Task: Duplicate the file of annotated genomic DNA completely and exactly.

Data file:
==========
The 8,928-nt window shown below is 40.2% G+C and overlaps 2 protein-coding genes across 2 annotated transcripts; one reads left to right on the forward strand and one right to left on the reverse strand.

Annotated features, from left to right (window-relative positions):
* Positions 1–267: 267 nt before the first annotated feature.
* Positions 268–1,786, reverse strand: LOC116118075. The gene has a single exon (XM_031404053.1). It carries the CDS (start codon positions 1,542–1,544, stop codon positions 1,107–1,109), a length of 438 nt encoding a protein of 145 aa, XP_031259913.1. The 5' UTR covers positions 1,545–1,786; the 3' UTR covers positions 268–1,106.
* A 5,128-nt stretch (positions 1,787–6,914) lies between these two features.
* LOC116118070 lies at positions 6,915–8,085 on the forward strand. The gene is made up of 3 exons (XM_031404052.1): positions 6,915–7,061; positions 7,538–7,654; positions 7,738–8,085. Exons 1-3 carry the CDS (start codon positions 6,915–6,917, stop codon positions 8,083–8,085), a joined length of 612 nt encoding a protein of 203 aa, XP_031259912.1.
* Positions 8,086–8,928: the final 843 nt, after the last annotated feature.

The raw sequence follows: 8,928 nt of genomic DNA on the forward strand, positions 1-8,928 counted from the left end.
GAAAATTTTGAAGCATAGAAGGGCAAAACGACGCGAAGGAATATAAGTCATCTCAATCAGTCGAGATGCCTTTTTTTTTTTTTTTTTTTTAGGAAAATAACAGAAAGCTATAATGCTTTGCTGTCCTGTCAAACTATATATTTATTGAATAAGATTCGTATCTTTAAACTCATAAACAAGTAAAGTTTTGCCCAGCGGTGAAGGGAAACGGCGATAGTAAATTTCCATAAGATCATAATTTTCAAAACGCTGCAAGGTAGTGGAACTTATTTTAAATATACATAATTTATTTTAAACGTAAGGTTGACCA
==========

The 8,928-nt window shown below is 40.2% G+C and overlaps 2 protein-coding genes across 2 annotated transcripts; one reads left to right on the forward strand and one right to left on the reverse strand.

Annotated features, from left to right (window-relative positions):
* Positions 1–267: 267 nt before the first annotated feature.
* Positions 268–1,786, reverse strand: LOC116118075. The gene has a single exon (XM_031404053.1). It carries the CDS (start codon positions 1,542–1,544, stop codon positions 1,107–1,109), a length of 438 nt encoding a protein of 145 aa, XP_031259913.1. The 5' UTR covers positions 1,545–1,786; the 3' UTR covers positions 268–1,106.
* A 5,128-nt stretch (positions 1,787–6,914) lies between these two features.
* LOC116118070 lies at positions 6,915–8,085 on the forward strand. The gene is made up of 3 exons (XM_031404052.1): positions 6,915–7,061; positions 7,538–7,654; positions 7,738–8,085. Exons 1-3 carry the CDS (start codon positions 6,915–6,917, stop codon positions 8,083–8,085), a joined length of 612 nt encoding a protein of 203 aa, XP_031259912.1.
* Positions 8,086–8,928: the final 843 nt, after the last annotated feature.

The raw sequence follows: 8,928 nt of genomic DNA on the forward strand, positions 1-8,928 counted from the left end.
GAAAATTTTGAAGCATAGAAGGGCAAAACGACGCGAAGGAATATAAGTCATCTCAATCAGTCGAGATGCCTTTTTTTTTTTTTTTTTTTTAGGAAAATAACAGAAAGCTATAATGCTTTGCTGTCCTGTCAAACTATATATTTATTGAATAAGATTCGTATCTTTAAACTCATAAACAAGTAAAGTTTTGCCCAGCGGTGAAGGGAAACGGCGATAGTAAATTTCCATAAGATCATAATTTTCAAAACGCTGCAAGGTAGTGGAACTTATTTTAAATATACATAATTTATTTTAAACGTAAGGTTGACCA